Hester's bonus decision is a victory for Ed Miliband

It was Labour's plan to hold a Commons vote that forced the RBS chief to give up his £1m bonus.

It was Labour's plan to hold a Commons vote that forced the RBS chief to give up his £1m bonus.{C}

Explaining Stephen Hester's decision to waive his £1m bonus, RBS was clear that one man was responsible: Ed Miliband. It was Miliband's plan to force a Commons vote on the issue that prompted Hester's announcement last night. As one RBS director put it to the BBC's Robert Peston, it would have been "untenable" for a semi-nationalised bank to defy the will of parliament. Miliband probably would have preferred the row to continue for another week but this is still a significant victory for him. Like his intervention over the BSkyB deal, it is further evidence of his willingness to take on "vested interests".

For the coalition, which badly mishandled the issue, Hester's decision will come as a relief. It deprives Labour of an opportunity to inflict further damage on a dithering government. But the saga doesn't end here. Most bonuses are yet to be announced and Labour's intervention sets a significant precedent. As Faisal Islam pointed out, the logic of the party's position is that no one at RBS should receive a bonus of £1m. But around a hundred bankers pocketed that amount or more in 2010. Will Labour now scrutinise RBS pay more widely? The answer from Chuka Umunna on the Today programme this morning was "yes". He argued that RBS staff "like other public sector workers" should have their pay squeezed and promised to look at salaries "across the board".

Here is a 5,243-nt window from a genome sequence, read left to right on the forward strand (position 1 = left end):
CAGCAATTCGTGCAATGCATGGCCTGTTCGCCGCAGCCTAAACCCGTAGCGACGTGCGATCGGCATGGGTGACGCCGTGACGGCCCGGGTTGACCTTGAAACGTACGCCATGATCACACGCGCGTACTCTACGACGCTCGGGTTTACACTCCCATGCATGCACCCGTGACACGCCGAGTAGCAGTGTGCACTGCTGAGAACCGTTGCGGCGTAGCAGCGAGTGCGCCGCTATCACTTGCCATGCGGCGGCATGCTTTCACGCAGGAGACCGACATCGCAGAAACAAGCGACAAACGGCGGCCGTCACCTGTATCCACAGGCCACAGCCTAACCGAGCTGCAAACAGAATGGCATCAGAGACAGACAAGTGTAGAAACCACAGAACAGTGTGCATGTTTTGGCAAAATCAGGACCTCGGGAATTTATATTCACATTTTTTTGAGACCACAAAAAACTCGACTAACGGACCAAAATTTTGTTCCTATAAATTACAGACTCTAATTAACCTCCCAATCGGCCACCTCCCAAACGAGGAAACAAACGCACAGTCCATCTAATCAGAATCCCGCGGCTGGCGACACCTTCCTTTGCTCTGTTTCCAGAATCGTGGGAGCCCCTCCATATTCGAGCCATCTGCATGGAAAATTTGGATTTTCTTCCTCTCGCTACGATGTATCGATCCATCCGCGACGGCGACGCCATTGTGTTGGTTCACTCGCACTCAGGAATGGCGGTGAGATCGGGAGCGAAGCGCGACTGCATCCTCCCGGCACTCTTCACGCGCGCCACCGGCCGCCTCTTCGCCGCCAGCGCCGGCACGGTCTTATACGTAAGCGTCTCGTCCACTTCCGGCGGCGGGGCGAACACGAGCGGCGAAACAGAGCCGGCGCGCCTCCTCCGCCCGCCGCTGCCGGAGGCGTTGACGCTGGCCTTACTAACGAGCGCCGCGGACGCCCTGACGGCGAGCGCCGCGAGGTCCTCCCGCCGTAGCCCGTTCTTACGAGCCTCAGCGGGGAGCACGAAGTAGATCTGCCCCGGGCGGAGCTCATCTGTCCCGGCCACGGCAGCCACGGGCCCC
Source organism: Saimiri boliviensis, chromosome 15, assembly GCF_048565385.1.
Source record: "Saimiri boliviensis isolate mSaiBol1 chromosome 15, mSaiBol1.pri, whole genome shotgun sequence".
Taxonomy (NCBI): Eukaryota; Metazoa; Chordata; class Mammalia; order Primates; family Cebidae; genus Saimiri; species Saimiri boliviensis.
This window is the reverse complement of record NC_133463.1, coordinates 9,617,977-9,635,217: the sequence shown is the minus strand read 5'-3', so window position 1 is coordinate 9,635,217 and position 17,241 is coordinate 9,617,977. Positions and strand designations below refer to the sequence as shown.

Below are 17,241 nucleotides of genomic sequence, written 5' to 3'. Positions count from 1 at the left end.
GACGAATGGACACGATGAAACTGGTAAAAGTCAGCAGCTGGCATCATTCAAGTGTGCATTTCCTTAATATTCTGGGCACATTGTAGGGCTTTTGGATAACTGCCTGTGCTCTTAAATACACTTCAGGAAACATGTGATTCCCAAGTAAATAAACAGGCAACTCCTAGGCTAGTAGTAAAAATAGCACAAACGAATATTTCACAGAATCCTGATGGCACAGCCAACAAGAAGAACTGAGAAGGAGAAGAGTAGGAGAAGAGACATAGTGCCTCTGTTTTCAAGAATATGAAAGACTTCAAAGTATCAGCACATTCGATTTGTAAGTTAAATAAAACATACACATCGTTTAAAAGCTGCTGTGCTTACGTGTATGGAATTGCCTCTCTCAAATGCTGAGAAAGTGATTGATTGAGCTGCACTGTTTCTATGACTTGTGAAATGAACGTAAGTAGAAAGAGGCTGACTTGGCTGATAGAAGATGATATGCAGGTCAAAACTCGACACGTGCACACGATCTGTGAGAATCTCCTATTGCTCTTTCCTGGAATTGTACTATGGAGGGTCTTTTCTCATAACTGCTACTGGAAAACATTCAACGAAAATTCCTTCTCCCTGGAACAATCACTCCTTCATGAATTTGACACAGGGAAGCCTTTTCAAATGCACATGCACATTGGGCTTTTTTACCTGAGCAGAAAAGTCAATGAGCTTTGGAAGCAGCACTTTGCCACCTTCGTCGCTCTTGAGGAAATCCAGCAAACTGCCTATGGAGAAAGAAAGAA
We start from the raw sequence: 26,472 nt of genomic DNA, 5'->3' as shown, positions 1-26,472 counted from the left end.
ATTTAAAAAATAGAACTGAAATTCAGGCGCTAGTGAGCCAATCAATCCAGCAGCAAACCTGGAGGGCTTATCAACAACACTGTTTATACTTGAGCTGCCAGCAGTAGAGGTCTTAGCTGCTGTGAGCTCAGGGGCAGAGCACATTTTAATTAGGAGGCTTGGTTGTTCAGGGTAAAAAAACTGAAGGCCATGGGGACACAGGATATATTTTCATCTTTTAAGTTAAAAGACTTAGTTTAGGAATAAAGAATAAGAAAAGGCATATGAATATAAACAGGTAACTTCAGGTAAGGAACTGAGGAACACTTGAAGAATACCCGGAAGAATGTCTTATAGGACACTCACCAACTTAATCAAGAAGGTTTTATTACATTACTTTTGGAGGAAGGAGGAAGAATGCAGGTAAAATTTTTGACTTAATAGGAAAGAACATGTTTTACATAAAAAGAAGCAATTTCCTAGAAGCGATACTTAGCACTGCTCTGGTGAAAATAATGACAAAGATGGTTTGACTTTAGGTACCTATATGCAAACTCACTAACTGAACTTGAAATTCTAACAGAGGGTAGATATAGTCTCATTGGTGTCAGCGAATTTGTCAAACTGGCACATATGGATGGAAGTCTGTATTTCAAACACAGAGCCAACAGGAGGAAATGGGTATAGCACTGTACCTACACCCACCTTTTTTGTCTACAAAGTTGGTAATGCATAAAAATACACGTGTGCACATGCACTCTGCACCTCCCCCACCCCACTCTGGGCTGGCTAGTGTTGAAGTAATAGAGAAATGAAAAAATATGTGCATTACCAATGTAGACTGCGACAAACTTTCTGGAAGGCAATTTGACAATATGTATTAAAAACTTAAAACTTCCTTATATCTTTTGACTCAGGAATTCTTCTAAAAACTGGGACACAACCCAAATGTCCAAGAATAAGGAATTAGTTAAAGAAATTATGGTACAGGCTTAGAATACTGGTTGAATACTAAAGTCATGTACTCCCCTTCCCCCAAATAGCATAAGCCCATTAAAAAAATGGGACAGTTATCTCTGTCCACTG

But speaking for the government, William Hague sounded a cautionary note. He warned that politicians were not qualified to comment on "individual decisions" and the "day-to-day running of the banks". Then again, pointing to David Cameron's decision to ban cash bonuses above £2,000, he declared: "if we need to do more, we will do more." With RBS now likely to remain a state-owned institution until 2015 and beyond, both Labour and the Tories will have to think hard about how they ensure its pay is seen as fair in the eyes of the public. The government has every interest in avoiding a repeat of the furore next January.

George Eaton is political editor of the New Statesman.

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How worried are Labour MPs about losing their seats?

Despite their party's abysmal poll ratings, MPs find cause for optimism on the campaign trail. 

Labour enters the general election with subterranean expectations. A "good result", MPs say, would be to retain 180-200 of their 229 MPs. Some fear a worse result than 1935, when the party won just 154 seats. Rather than falling, the Conservatives' poll lead has risen as the prospect of electing a government concentrates minds (last night's YouGov survey, showing the Tories a mere 16 points ahead, was an exception).